2 China and the United States in the twenty-first century
At the start of the twenty-first century China is seen by some analysts as poised to become the world’s next superpower, joining, or perhaps even usurping the United States at the apex of global power. Estimates vary, but most see China’s economy overtaking the United States in terms of its overall size at some point. It is ‘at the centre of a tectonic shift in the balance of economic power in the international economy’ (Bromley, 2009, p. 149). Defence spending in China has been rising rapidly since 1990 and on some estimates will equal that of the United States by around 2035 (The Economist, 2012). China has already overtaken the United States as the largest emitter of greenhouse gases. Such changes, coupled with the impact on Western economies of the economic crisis of 2008 and the rise of other large developing countries like India and Brazil, signal a potential historic turning point in world history. Indeed, by 2060 the economies of the developing world are predicted to outweigh the economies of the developed world for the first time since the industrial revolution (OECD, 2012). While such projections are inherently fallible, as actual growth rates are often significantly different from those forecast, for some commentators, the political implications of these changes will be profound – a future in which international politics will no longer be dominated by the United States and the West.
In economic matters, China and the United States have developed dense and extensive linkages. Total trade in goods and services between China and the United States (US imports from China plus US exports to China) amounted to over US$550 billion in 2011 (US Census Bureau, 2013) with China being the United States’ largest supplier of imports and its third largest export market. For many years, China has been a major creditor for the United States, holding substantial US debt. While some take such linkages as signs of burgeoning cooperation, others focus on the conflicts such relationships generate: the United States fears its trade deficit with China is a source of weakness; China fears potential US protectionism.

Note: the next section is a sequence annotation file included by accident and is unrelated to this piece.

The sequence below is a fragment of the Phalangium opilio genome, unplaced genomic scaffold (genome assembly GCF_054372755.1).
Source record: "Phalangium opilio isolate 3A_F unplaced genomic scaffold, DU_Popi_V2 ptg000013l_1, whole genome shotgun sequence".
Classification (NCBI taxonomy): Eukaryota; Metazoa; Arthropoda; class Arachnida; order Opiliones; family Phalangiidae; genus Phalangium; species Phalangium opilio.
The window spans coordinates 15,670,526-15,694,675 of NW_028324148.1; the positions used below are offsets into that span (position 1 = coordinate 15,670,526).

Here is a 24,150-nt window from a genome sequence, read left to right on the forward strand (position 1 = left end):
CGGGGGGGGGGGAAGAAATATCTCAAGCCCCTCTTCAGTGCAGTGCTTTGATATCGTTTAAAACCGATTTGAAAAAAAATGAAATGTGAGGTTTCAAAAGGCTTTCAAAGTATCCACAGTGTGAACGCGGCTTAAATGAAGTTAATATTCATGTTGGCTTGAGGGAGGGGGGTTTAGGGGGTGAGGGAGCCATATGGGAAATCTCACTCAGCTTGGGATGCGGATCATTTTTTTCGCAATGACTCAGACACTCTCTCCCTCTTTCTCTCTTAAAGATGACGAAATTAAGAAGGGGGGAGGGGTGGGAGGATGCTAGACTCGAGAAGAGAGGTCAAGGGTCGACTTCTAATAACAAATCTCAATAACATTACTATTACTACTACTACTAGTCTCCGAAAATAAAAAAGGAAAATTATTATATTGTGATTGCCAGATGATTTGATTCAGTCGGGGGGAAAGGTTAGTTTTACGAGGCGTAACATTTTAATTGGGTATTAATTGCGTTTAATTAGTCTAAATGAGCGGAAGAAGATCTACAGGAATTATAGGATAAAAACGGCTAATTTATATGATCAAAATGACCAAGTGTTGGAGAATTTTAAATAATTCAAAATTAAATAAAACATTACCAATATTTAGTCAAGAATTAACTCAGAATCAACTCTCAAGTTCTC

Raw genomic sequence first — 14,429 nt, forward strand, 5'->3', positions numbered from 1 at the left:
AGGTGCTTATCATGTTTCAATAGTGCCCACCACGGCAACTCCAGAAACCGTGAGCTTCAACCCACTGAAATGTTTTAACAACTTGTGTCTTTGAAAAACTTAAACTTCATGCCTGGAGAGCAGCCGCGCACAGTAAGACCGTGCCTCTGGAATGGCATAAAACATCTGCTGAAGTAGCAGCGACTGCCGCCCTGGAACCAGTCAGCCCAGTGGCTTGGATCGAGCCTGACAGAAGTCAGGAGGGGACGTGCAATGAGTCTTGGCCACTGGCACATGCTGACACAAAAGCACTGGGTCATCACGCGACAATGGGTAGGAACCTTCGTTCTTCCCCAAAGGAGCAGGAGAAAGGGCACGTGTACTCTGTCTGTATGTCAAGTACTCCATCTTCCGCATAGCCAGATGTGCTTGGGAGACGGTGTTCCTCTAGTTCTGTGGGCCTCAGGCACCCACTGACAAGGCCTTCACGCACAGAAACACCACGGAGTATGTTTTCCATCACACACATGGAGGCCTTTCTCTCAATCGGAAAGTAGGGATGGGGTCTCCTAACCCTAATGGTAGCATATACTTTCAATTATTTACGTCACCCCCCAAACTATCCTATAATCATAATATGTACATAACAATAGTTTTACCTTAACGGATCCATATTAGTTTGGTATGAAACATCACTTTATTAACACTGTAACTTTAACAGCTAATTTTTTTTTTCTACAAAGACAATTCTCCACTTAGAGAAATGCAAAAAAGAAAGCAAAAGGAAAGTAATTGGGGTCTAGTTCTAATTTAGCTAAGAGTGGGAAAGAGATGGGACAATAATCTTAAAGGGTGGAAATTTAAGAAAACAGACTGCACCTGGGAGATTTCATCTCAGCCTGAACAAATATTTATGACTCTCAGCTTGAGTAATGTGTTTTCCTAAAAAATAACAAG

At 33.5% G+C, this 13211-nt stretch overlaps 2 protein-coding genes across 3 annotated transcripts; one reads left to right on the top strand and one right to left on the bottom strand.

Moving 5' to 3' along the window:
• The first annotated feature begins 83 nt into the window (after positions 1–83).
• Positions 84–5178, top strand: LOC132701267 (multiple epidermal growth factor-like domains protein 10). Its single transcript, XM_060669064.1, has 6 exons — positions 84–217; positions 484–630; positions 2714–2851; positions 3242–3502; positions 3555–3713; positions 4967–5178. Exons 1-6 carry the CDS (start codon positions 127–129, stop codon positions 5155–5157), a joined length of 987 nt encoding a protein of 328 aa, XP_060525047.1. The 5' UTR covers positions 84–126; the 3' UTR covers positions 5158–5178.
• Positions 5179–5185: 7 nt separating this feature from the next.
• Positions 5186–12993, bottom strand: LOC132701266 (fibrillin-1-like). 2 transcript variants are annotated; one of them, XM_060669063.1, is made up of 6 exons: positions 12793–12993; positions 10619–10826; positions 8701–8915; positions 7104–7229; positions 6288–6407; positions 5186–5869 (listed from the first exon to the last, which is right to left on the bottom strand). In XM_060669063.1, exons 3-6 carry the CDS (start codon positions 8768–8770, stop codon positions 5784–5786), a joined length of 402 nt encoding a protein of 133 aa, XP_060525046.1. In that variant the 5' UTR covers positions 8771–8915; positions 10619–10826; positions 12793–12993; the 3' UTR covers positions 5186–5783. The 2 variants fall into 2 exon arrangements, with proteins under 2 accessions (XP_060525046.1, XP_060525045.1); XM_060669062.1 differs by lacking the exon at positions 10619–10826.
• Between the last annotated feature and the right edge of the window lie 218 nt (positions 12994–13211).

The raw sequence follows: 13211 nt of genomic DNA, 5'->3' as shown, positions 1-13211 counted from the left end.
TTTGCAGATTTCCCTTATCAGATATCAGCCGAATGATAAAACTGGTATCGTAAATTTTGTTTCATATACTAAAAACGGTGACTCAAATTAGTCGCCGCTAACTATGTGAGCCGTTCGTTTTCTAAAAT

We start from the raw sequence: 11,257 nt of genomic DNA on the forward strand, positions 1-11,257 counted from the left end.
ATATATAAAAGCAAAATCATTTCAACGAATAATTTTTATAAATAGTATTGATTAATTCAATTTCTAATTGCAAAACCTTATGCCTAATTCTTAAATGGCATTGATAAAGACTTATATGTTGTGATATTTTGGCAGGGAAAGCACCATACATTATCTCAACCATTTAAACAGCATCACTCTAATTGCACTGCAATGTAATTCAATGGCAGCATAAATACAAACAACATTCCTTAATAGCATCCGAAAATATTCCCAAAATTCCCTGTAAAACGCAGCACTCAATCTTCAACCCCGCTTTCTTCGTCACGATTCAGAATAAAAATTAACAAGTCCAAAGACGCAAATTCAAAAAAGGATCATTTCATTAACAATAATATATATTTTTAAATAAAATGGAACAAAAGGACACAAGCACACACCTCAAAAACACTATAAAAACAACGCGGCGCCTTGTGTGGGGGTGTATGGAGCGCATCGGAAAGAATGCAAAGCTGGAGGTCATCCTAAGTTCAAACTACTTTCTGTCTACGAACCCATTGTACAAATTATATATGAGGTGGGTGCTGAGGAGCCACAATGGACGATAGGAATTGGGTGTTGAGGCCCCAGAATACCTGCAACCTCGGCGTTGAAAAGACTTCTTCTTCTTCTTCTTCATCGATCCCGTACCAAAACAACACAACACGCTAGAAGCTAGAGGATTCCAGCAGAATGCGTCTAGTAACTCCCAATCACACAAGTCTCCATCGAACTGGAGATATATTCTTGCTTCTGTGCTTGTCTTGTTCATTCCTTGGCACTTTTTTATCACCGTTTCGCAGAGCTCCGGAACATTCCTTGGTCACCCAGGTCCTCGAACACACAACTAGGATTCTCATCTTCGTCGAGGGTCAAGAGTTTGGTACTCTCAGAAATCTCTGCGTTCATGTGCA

In foreign policy matters, issues around human rights and the treatment of religious and ethnic minorities, as well as the disputed positions of Taiwan and Tibet, have been flashpoints in China–United States relations. China’s criticism of US foreign policy in the Middle East and elsewhere and disagreements on the UN Security Council in which both are permanent, veto-carrying members, have created tensions at times. China’s fraught relationship with some of the United States’ closest allies in South and East Asia – Japan and South Korea among them – also raises military and security issues that are not easily handled. While both share common interests in stability in the region, China’s increasing military expenditure and US support for Taiwan (which China claims as part of its own territory), create much space for suspicion and distrust. China’s claims to territory held by Japan and Vietnam (the Diaoyu/Senkaku and Spratly Islands, respectively) and rights in the South China Seas, are also potential flashpoints. In both China and the United States, analysts are grappling with questions about the extent to which the future relationship will be founded on cooperation or conflict.